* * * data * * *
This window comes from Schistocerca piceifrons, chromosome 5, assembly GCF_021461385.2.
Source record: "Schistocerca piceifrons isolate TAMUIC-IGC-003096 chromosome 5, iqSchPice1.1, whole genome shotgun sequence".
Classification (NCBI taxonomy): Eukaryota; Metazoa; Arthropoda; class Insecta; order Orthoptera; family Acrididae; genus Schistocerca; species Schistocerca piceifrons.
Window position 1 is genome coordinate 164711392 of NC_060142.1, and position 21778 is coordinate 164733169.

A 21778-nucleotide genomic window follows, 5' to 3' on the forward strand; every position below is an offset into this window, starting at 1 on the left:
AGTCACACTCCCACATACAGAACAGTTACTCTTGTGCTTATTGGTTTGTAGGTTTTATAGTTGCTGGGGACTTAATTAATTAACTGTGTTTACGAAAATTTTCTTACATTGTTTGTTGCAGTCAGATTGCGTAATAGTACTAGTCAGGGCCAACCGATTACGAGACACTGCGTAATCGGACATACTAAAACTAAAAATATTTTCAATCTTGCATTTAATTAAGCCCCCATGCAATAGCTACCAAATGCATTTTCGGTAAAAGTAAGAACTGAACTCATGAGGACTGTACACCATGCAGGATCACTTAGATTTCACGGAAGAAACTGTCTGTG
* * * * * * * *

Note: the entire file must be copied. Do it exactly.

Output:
This window comes from Schistocerca piceifrons, chromosome 5, assembly GCF_021461385.2.
Source record: "Schistocerca piceifrons isolate TAMUIC-IGC-003096 chromosome 5, iqSchPice1.1, whole genome shotgun sequence".
Classification (NCBI taxonomy): Eukaryota; Metazoa; Arthropoda; class Insecta; order Orthoptera; family Acrididae; genus Schistocerca; species Schistocerca piceifrons.
Window position 1 is genome coordinate 164711392 of NC_060142.1, and position 21778 is coordinate 164733169.

A 21778-nucleotide genomic window follows, 5' to 3' on the forward strand; every position below is an offset into this window, starting at 1 on the left:
AGTCACACTCCCACATACAGAACAGTTACTCTTGTGCTTATTGGTTTGTAGGTTTTATAGTTGCTGGGGACTTAATTAATTAACTGTGTTTACGAAAATTTTCTTACATTGTTTGTTGCAGTCAGATTGCGTAATAGTACTAGTCAGGGCCAACCGATTACGAGACACTGCGTAATCGGACATACTAAAACTAAAAATATTTTCAATCTTGCATTTAATTAAGCCCCCATGCAATAGCTACCAAATGCATTTTCGGTAAAAGTAAGAACTGAACTCATGAGGACTGTACACCATGCAGGATCACTTAGATTTCACGGAAGAAACTGTCTGTG